More Than Tourist Art?

By Jody B. Cutler, Ph.D.
Assistant Professor of Art History
University of Central Florida

Among the publications and objects in the Bryant West Indies Collection is a group of paintings that have been described as "tourist art." Loaded with connotations, this term has generated an enormous interdisciplinary discourse over the past two decades.1 In research and teaching, these objects can be regarded as primary sources for the exploration of indigenous Haitian painting in the fragile political and economic climate of the postwar period, and religious (Vodun) iconography by students of African and African American, as well as Caribbean art.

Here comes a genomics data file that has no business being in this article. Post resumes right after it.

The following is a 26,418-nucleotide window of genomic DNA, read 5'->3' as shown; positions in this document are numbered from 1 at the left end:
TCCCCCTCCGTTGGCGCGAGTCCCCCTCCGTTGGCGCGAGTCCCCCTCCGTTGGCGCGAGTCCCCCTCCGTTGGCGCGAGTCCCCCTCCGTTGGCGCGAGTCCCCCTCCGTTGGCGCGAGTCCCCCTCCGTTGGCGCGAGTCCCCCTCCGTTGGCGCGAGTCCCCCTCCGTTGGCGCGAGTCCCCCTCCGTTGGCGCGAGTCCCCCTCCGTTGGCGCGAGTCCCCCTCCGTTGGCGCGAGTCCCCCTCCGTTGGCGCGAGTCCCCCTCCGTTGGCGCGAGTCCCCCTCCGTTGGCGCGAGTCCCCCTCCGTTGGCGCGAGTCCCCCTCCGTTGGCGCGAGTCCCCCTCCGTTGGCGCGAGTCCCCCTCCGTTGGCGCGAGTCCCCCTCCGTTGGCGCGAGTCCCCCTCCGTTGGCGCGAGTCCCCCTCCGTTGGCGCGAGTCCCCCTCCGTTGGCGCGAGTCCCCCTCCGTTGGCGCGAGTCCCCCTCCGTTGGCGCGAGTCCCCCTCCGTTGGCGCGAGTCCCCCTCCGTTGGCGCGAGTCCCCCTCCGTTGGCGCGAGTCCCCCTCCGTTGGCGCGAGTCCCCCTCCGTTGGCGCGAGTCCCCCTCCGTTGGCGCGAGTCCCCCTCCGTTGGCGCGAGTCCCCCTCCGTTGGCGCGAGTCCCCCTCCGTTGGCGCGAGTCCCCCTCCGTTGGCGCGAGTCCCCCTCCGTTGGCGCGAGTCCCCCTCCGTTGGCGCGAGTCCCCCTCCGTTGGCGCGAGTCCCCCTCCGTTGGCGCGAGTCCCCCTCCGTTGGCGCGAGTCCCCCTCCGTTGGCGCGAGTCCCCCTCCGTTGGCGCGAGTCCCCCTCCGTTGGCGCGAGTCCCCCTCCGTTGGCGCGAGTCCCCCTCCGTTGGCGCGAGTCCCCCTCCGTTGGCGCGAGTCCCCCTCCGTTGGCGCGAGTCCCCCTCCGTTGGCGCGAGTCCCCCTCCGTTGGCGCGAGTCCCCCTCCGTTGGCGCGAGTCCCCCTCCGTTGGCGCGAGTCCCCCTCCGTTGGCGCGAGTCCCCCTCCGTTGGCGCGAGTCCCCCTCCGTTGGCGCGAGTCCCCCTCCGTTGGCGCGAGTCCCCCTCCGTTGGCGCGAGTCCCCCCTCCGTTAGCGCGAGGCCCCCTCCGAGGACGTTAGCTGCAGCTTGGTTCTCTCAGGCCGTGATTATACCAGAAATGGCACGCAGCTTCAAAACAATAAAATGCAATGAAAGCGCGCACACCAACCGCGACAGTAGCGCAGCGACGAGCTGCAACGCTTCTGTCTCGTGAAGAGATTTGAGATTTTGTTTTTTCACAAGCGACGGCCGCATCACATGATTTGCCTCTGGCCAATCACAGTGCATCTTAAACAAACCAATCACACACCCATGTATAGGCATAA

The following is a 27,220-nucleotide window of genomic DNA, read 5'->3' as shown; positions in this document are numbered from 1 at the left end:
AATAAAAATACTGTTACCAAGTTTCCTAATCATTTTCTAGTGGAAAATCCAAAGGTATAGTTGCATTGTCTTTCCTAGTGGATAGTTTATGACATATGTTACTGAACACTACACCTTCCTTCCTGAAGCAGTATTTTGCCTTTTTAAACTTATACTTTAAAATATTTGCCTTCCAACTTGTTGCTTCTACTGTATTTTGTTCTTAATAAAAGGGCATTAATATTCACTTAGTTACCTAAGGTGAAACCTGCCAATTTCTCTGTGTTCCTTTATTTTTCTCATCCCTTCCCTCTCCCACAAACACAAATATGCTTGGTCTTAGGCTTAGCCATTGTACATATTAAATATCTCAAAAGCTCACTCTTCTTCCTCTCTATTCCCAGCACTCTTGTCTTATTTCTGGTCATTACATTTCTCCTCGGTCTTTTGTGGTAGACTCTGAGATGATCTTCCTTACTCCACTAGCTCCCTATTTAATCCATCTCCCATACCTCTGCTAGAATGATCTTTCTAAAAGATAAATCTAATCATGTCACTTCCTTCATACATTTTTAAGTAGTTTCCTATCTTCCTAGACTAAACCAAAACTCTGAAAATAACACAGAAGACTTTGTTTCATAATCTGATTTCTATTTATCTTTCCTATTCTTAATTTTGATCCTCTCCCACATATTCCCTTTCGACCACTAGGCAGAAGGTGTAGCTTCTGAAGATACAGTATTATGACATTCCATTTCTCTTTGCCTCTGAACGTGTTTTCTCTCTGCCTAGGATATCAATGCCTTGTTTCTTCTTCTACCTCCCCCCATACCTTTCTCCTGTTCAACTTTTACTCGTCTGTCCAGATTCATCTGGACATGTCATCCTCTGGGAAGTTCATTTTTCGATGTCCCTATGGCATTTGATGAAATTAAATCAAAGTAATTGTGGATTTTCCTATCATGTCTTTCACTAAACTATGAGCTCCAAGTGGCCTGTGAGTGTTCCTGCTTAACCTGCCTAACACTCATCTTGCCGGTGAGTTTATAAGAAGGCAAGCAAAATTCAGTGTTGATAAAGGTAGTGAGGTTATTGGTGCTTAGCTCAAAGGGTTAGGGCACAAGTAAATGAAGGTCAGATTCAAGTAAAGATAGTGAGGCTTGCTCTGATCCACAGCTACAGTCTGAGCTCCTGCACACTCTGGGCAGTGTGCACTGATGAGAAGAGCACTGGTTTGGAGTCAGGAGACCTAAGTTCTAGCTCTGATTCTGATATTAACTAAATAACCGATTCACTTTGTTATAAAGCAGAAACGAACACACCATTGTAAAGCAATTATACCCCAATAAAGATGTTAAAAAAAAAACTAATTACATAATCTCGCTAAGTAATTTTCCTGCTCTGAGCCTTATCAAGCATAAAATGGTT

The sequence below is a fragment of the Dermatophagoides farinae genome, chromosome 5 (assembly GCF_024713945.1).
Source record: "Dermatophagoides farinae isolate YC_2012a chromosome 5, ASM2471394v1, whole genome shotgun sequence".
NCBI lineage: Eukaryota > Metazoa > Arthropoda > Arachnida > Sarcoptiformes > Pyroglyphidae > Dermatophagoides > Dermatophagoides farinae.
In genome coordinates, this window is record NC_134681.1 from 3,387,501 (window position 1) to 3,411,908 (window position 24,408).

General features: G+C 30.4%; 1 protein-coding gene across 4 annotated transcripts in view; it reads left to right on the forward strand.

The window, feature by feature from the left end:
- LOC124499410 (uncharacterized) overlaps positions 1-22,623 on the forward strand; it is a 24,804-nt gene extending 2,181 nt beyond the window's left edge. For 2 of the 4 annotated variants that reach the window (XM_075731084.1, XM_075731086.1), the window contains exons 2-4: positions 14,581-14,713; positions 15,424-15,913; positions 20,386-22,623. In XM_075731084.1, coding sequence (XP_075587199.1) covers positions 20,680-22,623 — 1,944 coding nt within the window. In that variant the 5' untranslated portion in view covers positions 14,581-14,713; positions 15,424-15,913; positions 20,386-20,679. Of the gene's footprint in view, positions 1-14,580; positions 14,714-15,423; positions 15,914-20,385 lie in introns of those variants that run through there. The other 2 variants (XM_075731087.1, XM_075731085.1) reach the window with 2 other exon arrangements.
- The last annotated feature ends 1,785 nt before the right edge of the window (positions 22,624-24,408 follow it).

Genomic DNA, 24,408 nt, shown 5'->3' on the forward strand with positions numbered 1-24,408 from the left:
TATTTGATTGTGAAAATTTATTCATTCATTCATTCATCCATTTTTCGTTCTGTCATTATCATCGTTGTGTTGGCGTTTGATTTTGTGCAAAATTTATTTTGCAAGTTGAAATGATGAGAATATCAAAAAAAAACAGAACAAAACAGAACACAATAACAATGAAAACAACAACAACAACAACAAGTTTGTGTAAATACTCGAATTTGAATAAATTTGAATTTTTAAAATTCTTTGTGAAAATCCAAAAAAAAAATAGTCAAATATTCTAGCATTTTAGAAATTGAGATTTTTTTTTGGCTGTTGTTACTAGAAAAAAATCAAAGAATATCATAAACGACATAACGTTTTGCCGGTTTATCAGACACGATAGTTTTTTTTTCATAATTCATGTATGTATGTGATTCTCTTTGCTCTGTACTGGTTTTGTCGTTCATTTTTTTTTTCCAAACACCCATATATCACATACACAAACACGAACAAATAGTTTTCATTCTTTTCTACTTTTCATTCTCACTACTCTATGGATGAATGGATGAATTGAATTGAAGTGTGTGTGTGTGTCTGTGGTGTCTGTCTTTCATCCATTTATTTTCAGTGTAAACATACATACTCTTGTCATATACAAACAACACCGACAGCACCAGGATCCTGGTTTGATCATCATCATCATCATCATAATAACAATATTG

While widely diverse objects and images might fall under its rubric, a shared characteristic of the idea of tourist art is a priori foreign patronage of indigenous producers. This patronage emerged at the climactic phase of European colonization around the turn of the twentieth century.

1 For an introduction, see, Unpacking Culture: Art and Commodity in Colonial and Postcolonial Worlds, ed. Ruth B. Phillips and Christopher B. Steiner (University of California Press, 1999); especially Steiner's essay, "Authenticity, Repetition, and the Aesthetics of Seriality: the Work of Tourist Art in the Age of Mechanical Reproduction."